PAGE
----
In August 2022, French climate activists filled in holes at golf courses near Toulouse with cement. In July 2023, Spanish activists followed suit, filling in holes at courses across Spain with soil and planting seedlings on the courses. The reason? Protesting golf’s very thirsty use of water in times of drought.

At a time of unprecedented heatwaves and droughts fuelled by the climate crisis, we got curious – what would the world look like if we had fewer golf courses? What might we have instead?

Less Golf? More Water

Golf courses use a lot of water. The United States Golf Association estimates that golf courses in the USA use over 2 billion gallons (that’s over 9 billion litres) of water per day for irrigation. That’s 9 times the amount of water used by the entire nation of Scotland, every single day, just to keep American golf courses green. Golf courses are often exempt from hose-pipe bans, even during times of drought. This not only uses up precious water supplies, but the perceived unfairness makes it harder for everyday people to want to reduce their water use. When extreme weather is leaving people with no drinking water and groundwater reserves are drying up, how can anyone justify this amount of water use for a game of golf?

Less Golf? More Space for Nature

We are in a biodiversity crisis as well as a climate crisis. Research has shown that rewilded land not only supports more wildlife, but captures more carbon into the environment. While some golf clubs claim to have benefits for the environment, they seem to conveniently ignore the heavy use of fertilisers and herbicides used to keep the monocultures of grass looking pristine, or the damage done to protected natural sites such as sand dunes, due to the construction of golf courses.

Less Golf? More Renewable Energy

In 2022, during her brief stint as UK prime minister, Liz Truss proposed a ban on solar farms on agricultural land. Landowners in Ohio have also opposed renewable development on their farm land. To avoid this clash between food production and energy production, why couldn’t we turn some of the 40,000 golf courses world wide into solar farms? Some back-of-an-envelope-maths shows that turning every golf course in the world into a solar farm could provide nearly 1% of the energy that we use globally each year (you can see my working at the bottom of the article*). While this is not a realistic suggestion, it highlights just how differently we could use the space for the good of the climate. Plus, solar farms have been shown to increase biodiversity compared to other agricultural land.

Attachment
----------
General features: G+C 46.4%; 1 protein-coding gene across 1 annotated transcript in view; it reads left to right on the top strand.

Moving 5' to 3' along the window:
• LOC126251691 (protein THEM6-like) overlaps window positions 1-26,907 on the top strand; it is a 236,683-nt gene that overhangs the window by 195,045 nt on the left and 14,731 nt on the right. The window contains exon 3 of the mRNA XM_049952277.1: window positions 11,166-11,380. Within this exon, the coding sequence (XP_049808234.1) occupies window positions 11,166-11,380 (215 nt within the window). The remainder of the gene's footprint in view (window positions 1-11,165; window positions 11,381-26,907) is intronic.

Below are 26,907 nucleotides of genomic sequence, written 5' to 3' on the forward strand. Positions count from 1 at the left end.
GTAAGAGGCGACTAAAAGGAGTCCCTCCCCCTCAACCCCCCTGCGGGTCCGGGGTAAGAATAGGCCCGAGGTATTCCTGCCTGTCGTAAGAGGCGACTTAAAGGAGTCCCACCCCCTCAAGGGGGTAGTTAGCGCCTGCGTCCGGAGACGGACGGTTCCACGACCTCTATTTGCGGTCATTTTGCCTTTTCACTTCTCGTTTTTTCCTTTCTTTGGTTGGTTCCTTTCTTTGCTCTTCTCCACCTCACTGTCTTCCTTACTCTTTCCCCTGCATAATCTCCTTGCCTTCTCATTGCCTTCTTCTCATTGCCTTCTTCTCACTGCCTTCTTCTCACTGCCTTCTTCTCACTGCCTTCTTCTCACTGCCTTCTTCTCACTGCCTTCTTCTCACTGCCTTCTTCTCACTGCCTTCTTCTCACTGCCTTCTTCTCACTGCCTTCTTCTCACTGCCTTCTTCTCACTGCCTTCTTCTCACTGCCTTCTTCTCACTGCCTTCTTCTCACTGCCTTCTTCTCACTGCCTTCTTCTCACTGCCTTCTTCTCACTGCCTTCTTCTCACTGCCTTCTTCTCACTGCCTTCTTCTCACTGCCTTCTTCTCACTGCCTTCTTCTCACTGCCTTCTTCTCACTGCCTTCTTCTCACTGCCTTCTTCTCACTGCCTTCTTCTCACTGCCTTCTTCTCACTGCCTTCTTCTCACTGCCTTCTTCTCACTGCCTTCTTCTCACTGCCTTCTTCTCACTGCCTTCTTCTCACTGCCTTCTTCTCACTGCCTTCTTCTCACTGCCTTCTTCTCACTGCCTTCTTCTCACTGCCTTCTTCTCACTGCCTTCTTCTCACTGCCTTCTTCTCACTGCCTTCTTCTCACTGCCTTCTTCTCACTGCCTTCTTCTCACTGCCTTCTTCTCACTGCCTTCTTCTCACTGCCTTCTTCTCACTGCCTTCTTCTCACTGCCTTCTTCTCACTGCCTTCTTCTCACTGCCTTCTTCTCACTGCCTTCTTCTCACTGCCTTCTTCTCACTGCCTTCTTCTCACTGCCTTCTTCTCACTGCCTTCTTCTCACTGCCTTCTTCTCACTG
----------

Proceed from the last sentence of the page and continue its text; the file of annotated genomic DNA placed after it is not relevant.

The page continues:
Less Golf? More Wellbeing

Golf courses take up huge amounts of room. In the UK, nearly one third of all open green space is a golf course, but around 1 in 5 people in the UK are deprived of access to green space. The late Peter Allis, a golfer and golf commentator, stated that golf courses “create a pleasant place for people to go and enjoy themselves”. However, this doesn’t seem to consider the vast majority of the population that don’t play golf. Surely the benefits to everybody of time spent in nature outweigh the needs of a privileged few to whack a ball into a tiny hole? 

If we don’t want to go totally (re)wild, could we turn golf courses into allotments to produce sustainable, affordable food? The UK has approximately 10 times more space devoted to golf courses than to allotments, and waiting times for an allotment could be up to 17 years depending on where in the country you live. Research has shown that allotments have huge benefits for our health and wellbeing, as well as boosting food security. Wouldn’t it be great if we had 10 times more of them?

Golf is a pastime of the wealthy – the majority of UK  golf clubs charge over £1,000 a year for membership –  and, like many wealthy people’s habits (like flying, or fashion hauls), uses up a disproportionate amount of resources while nature and the climate get squeezed out. Isn’t it time we gave up golf for good?

Be Curious!

  • Don’t play golf! Try your hand at other sports or try mini golf or a driving range to get your golf fix
  • If you really can’t be without a game of golf, join a more eco-friendly club, or encourage your club to adopt some of these more environmentally friendly practises
  • Read about successful golf course rewilding in Australia
  • If you’re in England, join the Right To Roam campaign to get more access to green spaces

*The average UK golf course is about 70 hectares (according to the Financial Times), although courses in larger countries like the USA are likely to be bigger. 40,000 golf courses globally means 2,800,000 hectares of golf course. Carbon Commentary estimate the annual energy production of a solar farm in the UK to be 480 megawatt hours per hectare per year. 2,800,00ha of golf courses times 480mwh of solar energy is 1,344,000,000mwh per year (1,344twh). Our World In Data report that, in 2022, annual global energy use was 178,899twh. If we divide our potential golf course energy by the total global energy use, we get 0.75%. Therefore, if we assume the average golf course is the size of a UK golf course and can produce energy at a similar rate to a UK solar farm (admittedly some big ‘if’s there) turning all of the golf courses in the world into sources of renewable energy would produce nearly 1% of global energy.

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